In an instant, Matt’s plans for the future changed. Instead of hanging out with friends, he was living with and relying on his mom.  He and Cori were spending more time as patient/caregiver than as boyfriend/girlfriend. “We used to spend our weekends going out with friends. Instead, we were at home and she was cleaning my port. It was hard to accept that this was my new reality.” Matt said.

Finding new ways to connect
During Matt’s treatment, his life was consumed with medical appointments and procedures. His friends were enjoying their lives and moving on. “I couldn’t relate to them anymore and I lost many friends. That was isolating.”

Matt had to find new ways to connect with people who could understand what he was going through. He started reaching out to others through adolescent and young adult (AYA) support groups where he found others he could relate to. Without having to explain, they understood his experience.

“Oregon Health & Science University (where he received his transplant) has a great AYA program. I was fortunate that my doctor was so involved in the AYA cancer community. He helped me connect with others like me, and that was extremely helpful. Participating in activities like the river rafting trip was really important for my recovery. Not just physically, but being able to find your new normal–finding fellow survivors who have gone through similar things–is a way to kind of regain your sanity,” Matt said.

Matt’s advice: “It can be lonely, but you are not alone. Find others in the same place as you. Find new friends who understand your story.”

Reclaiming his adulthood
Today, Matt and Cori (now his wife) are enjoying their 30s. They spend time going to movies and meeting friends for dinner.  He says the transplant experience made him see things differently. “It forced me to grow-up and offered a perspective you can’t buy. So I think I have an appreciation for my life and just everything that encompasses that is really priceless.”

Watch Matt’s full story on Insights eCommunity >


Kayla, transplant recipientKayla’s Story

Kayla was a senior in high school having fun with her friends and planning her future when she got sick. She was thankful for the gifts of love and support she received from her family, but she was missing something: her friends. She had many friends, but they didn’t stay by her side during transplant. “I would pick up my phone to find someone to call. There was no one. It would have been nice to have some friends to lean on,” she says.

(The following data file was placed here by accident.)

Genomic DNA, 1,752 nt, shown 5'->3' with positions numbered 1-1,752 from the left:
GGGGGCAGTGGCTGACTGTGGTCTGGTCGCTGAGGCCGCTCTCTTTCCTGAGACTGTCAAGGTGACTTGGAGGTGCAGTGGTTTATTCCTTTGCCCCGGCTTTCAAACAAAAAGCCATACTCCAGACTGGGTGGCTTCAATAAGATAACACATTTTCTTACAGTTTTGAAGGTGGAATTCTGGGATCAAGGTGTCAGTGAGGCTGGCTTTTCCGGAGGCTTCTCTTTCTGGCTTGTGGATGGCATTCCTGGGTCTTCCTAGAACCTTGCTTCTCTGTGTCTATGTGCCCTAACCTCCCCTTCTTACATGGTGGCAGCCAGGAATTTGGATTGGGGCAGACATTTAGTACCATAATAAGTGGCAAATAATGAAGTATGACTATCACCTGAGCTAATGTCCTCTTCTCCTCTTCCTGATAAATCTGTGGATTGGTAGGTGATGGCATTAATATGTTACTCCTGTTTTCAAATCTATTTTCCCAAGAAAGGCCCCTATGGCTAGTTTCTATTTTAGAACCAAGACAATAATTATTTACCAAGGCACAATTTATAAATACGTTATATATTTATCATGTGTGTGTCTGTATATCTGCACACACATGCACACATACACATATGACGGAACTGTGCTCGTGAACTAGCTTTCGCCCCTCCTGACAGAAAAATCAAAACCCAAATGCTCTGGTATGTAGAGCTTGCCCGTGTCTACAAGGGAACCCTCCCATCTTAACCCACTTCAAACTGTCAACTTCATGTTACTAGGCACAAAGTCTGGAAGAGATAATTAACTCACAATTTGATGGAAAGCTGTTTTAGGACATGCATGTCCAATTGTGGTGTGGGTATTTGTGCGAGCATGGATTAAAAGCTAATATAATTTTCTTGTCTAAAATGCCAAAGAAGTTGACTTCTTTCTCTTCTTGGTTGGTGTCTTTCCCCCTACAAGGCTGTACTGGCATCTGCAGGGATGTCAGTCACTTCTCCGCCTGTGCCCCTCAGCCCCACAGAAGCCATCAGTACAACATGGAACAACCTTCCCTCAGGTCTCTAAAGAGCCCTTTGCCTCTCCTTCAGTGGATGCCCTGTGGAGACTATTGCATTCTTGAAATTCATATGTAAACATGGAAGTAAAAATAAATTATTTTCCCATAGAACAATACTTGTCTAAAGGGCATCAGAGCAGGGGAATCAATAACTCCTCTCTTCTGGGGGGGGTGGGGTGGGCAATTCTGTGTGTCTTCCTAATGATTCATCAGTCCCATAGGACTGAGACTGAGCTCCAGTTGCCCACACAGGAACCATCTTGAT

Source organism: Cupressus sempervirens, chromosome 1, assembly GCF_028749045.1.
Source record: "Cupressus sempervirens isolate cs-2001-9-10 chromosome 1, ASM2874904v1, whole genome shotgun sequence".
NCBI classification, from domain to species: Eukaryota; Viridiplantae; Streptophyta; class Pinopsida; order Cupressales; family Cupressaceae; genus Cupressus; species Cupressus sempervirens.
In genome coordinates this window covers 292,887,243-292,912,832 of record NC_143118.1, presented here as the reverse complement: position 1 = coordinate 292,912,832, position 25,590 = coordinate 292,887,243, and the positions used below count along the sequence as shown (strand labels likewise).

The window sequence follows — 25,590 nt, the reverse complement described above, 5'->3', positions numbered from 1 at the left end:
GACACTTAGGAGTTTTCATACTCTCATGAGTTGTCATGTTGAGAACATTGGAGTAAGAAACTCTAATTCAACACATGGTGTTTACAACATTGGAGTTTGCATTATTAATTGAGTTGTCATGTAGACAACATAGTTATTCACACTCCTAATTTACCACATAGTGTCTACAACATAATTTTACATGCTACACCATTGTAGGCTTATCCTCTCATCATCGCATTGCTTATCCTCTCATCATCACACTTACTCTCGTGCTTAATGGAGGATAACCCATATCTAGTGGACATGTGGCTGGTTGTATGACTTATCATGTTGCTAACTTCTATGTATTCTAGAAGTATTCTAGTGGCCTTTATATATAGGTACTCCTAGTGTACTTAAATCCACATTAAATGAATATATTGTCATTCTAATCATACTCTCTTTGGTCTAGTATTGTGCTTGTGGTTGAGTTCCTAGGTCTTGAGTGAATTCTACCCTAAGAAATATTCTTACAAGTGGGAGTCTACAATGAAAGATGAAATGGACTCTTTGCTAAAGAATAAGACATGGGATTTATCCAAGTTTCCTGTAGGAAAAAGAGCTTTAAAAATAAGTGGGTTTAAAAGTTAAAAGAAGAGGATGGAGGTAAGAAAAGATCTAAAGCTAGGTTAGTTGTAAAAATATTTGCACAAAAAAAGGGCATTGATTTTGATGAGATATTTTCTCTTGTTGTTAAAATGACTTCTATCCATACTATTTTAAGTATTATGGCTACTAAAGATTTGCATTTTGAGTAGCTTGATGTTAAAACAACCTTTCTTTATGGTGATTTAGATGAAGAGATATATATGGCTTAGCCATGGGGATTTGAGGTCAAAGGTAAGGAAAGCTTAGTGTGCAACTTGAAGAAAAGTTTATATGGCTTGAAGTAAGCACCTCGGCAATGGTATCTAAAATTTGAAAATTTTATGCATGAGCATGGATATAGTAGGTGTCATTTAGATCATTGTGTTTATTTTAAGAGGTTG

“My mom was there to hold my hand, which made me feel secure. My cousin prayed for me constantly, made me laugh even when I was exhausted, and kept my spirits up. My pastor’s wife kept me wanting to fight, even when I was tired and down.  The nurses also made me feel like they really cared if I survived. Their words of encouragement helped me to understand what was happening to me and what to expect during my treatment,” Kayla says.

Finding peer support
Kayla found peer support through social media. Through Facebook pages like Be The Match Patients Connect and Insights e-community, she found other patients she could relate to and who understood what she’s been through.

Kayla’s advice: “You are not alone. Reach out. Try to contact other patients. It’s helpful to talk with others who’ve been through transplant.  They can relate because they’ve been there.”

The new me
“I just recently started nursing school in January and completed my first semester with straight A’s. Being a patient has motivated me to want to be a nurse because I will truly understand exactly how the patient is feeling. I will be a bone marrow transplant nurse in 2015! If I hadn’t gotten sick and gone through transplant, I would have never gone to nursing school. It’s amazing how things seem so broken for so long when you’re sick, but if you just hang in there, all of the broken pieces come together into something bigger and better than I could have ever dreamed of. I am well on my way to making a difference in the lives of future transplant patients.”

“Transplant changed me completely,” she says.  “I am slowly finding the ‘new me’ and realizing I am in a different place in my life now.”

Join Kayla on the Insights e-community. Start a discussion that matters to you.


Social support: tips from Insights e-community
It can be hard for others to see someone they care about go through something so difficult. You may find that some friends will distance themselves, while others are with you every step of the way. Both are normal responses to a stressful situation. Find ways to communicate openly and honestly with your friends.